I selected this particular image for a specific reason: Justin Bartha is one of the best examples I can give as to why The Hangover Part II was a complete and total unmitigated disaster.  It has nothing to do with Bartha, and therein lies the problem.  He was completely unnecessary to The Hangover Part II.  In fact, the whole film is unnecessary.  I imagine people went in expecting more of the same.  In a certain sense, they lost their money's worth.  However, did people really want basically a remake (almost shot-for-shot if not plotwise)?  If they had actually gone for something ever-so-slightly different (as in, put Bartha's character of Doug into the mix and leave Stu out of the film), The Hangover Part II could have been saved (a tall order, mind you, but at least you'd get a different dynamic in the film with basically a new character whose reaction to the mayhem could have taken the film down different roads). 

Instead, they opted to redo the first film and get the same result.  That didn't happen, and the biggest reason for that is because they completely failed to understand what made The Hangover so good and so funny.  Underneath the raunch and madness of The Hangover, there were two things: both a logic to the story (an insane one, granted, but a logic nonetheless) and secondly, a heart.  The whole story of The Hangover wasn't the wild goings-on of the Wolf Pack, it was the fact that these four guys genuinely cared about each other.  Their entire motivation was to save Doug.  In The Hangover Part II, their entire motivation was to escape from their One Night In Bangkok (after they basically kill Mr. Chow, try to kill a minor and appear non-plussed at the fact that said minor no longer has all ten fingers).  They don't care about the teenage Teddy (this is especially true of the character of Alan, who goes out of his way to try to literally kill him); they only care about avoiding the consequences of their truly Ugly American behavior.  The Hangover has a heart, The Hangover Part II doesn't.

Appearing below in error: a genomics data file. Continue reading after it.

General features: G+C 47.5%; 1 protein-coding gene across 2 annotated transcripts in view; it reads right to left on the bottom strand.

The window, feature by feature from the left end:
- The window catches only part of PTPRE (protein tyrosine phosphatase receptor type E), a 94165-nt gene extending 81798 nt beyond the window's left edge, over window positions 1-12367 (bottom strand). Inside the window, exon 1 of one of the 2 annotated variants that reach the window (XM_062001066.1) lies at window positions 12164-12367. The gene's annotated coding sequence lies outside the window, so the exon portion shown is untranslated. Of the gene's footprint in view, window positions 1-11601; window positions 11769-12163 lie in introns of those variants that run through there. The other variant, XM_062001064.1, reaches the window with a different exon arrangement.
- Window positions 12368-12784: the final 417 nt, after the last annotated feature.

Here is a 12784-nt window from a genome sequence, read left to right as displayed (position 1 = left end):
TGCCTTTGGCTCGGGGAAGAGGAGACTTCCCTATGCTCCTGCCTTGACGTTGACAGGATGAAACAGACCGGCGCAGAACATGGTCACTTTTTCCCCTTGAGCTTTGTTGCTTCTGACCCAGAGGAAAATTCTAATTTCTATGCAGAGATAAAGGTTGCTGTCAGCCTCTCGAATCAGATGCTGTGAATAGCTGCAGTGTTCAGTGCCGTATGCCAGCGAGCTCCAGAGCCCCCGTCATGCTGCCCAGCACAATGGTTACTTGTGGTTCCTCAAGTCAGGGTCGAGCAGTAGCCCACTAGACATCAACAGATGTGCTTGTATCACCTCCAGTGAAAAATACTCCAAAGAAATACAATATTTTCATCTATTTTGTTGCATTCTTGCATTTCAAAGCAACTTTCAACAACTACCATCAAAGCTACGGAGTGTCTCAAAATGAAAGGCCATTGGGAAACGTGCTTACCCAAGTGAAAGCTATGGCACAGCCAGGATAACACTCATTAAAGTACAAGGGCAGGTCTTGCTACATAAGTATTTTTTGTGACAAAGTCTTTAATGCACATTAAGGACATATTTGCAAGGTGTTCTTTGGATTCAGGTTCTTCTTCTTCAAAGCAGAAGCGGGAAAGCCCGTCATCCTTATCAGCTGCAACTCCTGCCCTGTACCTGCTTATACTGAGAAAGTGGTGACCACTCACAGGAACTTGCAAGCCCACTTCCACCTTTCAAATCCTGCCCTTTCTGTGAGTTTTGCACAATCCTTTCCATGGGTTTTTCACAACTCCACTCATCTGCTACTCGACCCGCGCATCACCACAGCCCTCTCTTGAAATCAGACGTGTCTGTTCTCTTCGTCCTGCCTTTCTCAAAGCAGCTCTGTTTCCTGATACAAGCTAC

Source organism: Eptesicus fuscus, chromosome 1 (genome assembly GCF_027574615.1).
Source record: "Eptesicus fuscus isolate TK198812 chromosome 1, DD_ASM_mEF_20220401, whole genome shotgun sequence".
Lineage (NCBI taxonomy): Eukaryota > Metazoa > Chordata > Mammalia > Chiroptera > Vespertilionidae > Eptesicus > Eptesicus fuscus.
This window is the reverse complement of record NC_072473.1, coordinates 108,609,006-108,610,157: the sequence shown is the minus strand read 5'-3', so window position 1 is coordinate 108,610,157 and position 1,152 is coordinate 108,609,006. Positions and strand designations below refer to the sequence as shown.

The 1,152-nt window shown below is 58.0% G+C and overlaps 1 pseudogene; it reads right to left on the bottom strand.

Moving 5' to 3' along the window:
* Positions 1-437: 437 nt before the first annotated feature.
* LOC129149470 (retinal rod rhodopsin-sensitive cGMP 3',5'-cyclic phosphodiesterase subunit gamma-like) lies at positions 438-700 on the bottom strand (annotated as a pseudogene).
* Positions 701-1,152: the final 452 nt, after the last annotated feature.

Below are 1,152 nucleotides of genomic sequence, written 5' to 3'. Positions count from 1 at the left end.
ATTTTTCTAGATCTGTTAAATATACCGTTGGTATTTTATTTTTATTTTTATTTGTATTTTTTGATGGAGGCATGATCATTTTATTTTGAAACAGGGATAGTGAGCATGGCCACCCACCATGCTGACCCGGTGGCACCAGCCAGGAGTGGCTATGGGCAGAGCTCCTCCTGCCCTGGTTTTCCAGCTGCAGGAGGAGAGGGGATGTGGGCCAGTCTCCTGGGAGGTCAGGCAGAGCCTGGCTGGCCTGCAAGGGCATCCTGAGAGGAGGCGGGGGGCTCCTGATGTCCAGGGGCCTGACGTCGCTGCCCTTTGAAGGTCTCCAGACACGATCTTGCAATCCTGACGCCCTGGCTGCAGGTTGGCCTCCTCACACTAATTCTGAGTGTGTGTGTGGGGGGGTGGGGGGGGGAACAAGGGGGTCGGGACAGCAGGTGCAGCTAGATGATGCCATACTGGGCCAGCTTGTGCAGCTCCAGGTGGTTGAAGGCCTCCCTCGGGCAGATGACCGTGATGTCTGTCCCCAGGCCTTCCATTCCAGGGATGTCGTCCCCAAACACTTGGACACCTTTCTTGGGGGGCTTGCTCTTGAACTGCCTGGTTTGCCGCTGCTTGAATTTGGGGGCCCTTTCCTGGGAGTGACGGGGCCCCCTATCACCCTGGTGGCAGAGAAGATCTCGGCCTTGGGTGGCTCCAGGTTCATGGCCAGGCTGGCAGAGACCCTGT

The people who made The Hangover Part II (from director to writers to actors and even the caterers) all thought that what made The Hangover a success was how raunchy it was.  With that in mind, they thought, "if we make it raunchier, dirtier, more vulgar, it will be funnier".  Sure: people may have lapped it up to where they paid big bucks to see it opening weekend (and enough to spawn talk of yet a third Hangover...begging the question, how stupid could four men be to have the same thing happen three times AND/OR how stupid could three-plus women be to allow it to happen thrice) but a The Hangover Part III will be seen I think in the same way The Godfather Part III is seen now: a sad end for almost everyone concerned. 

I think you have to be amazingly stupid to WANT to see The Hangover Part III.  I think if you really want to see it, you should give up the right to vote.  We can't have people like THAT making decisions for our country. 

As for Justin Bartha, I congratulate him on being the smartest actor in Hollywood.  He read the script, said to himself, "I'm not much in the film", but did he get upset?  No, no, no.  He said, "NOT ONLY DO I GET A FREE VACATION TO THAILAND...I GET PAID TO DO NOTHING!"

Justin Bartha, you've just become my new hero/role model.